By Adrienne J. Burke
In GT’s first issue nearly three years ago, an article called “Why Incyte Loves Linux,” reported on the state-of-the art bioinformatics capabilities of Palo Alto-based Incyte Genomics. At the time, the company and its VP for bioinformatics R&D, Steve Lincoln, were known for having built a high-performance computational genomics platform that enabled Incyte to accumulate the largest gene patent estate in the industry.
Today, Lincoln is long gone and Incyte has shed the “Genomics” half of its name — along with its microarray business and several hundred jobs. Its main products remain the LifeSeq genomic database and its Proteome Bioknowledge Library, but new subscribers are hard to come by, and revenues for the recent quarter were half what they were a year ago. CEO Paul Friedman, who runs the company from its Newark, Del., outpost, says, “Now we’re in a different era.”
In late 2001, as genomics tools and data providers everywhere floundered, Incyte’s board recruited Friedman and President/CSO Robert Stein from DuPont Pharmaceuticals. It charged them with turning the company — which had been able to stash away $500 million during the old genomics era — from data provider to drug company.
In May, Friedman handed oversight of the database business to General Counsel Lee Bendekgey, who says he plans over the next three years to roll out enhanced products that will appeal to a broader user community. Meanwhile, the top execs are focused on a pharma strategy.
GT met with Friedman in Delaware at the DuPont Stine Haskell research facility, where Incyte rents office space, to find out what advantages there are to building a pharmaceutical company on a genomic data foundation.
GT: Would you talk about the decisions you made when you took over management of Incyte a year and a half ago? You’ve completely reinvented the company, changed its name and mission, revamped the staff and the management, laid off several hundred people, acquired a small pharma with drug leads, and established a drug discovery outpost across the continent. Did you have immediate clarity about going in this direction, or was it a drawn out decision-making process?
Paul Friedman: Here’s what happened in the beginning: The board of directors decided that Incyte would not thrive as a tool company and they looked around for senior management who could do drug discovery.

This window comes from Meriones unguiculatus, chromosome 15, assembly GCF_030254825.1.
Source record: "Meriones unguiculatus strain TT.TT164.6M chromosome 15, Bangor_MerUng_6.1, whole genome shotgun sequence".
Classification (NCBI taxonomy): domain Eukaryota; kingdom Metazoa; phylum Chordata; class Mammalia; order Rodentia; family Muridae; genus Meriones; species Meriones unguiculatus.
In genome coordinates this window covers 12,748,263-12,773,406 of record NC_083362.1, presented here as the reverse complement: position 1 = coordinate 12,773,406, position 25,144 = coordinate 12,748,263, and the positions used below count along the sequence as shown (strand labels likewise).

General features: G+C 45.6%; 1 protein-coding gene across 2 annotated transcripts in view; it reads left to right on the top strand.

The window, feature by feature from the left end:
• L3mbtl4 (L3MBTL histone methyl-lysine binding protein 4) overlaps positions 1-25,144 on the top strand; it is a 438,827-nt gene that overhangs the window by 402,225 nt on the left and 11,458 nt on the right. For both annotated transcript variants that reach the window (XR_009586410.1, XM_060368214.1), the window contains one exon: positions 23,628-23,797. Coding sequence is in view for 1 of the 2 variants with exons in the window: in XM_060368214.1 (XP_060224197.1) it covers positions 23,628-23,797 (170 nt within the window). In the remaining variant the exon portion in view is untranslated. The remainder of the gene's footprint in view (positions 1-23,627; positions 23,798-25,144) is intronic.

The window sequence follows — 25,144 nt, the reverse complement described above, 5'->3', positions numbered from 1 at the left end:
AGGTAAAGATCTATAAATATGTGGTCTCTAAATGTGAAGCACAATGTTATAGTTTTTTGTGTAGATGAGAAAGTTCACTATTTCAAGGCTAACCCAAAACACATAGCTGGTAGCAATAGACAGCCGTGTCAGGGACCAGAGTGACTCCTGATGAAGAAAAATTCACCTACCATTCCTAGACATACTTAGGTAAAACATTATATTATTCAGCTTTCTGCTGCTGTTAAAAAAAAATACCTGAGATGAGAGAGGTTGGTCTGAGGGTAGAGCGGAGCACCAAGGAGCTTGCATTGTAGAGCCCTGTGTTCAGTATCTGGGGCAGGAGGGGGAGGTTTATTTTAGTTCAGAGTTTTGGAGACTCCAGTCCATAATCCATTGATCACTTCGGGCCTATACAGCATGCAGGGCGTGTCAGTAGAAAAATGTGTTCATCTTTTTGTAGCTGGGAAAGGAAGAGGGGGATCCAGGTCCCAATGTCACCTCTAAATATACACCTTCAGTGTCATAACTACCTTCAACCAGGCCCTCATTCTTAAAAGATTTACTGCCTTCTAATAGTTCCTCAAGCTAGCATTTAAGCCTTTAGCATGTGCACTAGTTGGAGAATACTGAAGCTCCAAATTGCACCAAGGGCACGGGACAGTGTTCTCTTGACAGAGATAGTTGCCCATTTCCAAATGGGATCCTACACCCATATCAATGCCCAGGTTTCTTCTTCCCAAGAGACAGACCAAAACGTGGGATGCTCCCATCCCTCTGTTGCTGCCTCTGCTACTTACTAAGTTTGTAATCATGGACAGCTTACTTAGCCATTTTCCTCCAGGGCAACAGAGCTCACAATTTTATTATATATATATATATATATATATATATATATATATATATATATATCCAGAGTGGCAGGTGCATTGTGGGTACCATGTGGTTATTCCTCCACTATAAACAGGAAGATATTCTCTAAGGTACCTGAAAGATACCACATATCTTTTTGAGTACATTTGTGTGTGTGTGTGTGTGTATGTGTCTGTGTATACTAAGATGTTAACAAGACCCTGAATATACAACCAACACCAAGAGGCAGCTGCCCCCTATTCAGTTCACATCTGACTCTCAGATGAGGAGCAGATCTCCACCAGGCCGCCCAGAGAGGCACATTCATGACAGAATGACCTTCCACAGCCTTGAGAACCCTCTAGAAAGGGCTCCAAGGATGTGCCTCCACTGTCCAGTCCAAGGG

Bob Stein and I had decided to leave DuPont Pharmaceuticals when it was acquired by Bristol-Myers Squibb, and a number of people who had the option as we did to remain with Bristol-Myers asked us to look around for something we could do together. Even though DuPont was a moderate-size pharmaceutical company, we ran it with a biotech entrepreneurial esprit and we had a lot of cross-fertilization. We weren’t vertical or in silos and people really liked it. So when DuPont took the $7.8 billion and ran with it, many people didn’t want to go with BMS because it’s big and vertical.
We looked at some startup situations and I’m very glad we didn’t do that. We looked at companies that had an ongoing activity that had decided to go downstream and frankly had money in the bank. The one we found most interesting, even though it didn’t have the largest amount of cash in the bank but had a substantial amount — $500 million — was Incyte, because it had this huge genomic database, it had the largest intellectual property portfolio of any of these companies and it still does. We saw the possibility for proprietary targets there and we liked them the best, they liked us the best.
We said, look, we can set this thing up on the West Coast and it will take two to three years to build it up to where anything at all is happening. On the other hand, all these people are looking for a place to land and it just doesn’t make sense not to take advantage of that. Biologists are hard to find and really good medicinal chemists are scarce as hen’s teeth, so you really take advantage of that if you can find it.
So we now have here 135 people equally divided who are as good as anyone in the industry. We hit the ground running. The geographical disparity we have to deal with is worth it for the positive aspects of being able to get up and running as quickly as we did.
So 135 people just followed you out DuPont’s door?
Probably 80 to 85 percent of our people are from DuPont. We got about 35 right off the bat. Then we got dribs and drabs throughout the first year, and then BMS closed down the site and we got the next influx of people. In a little less than a year we had grown to this number and we’re going to plateau here for a while before we ramp up and recruit anybody else.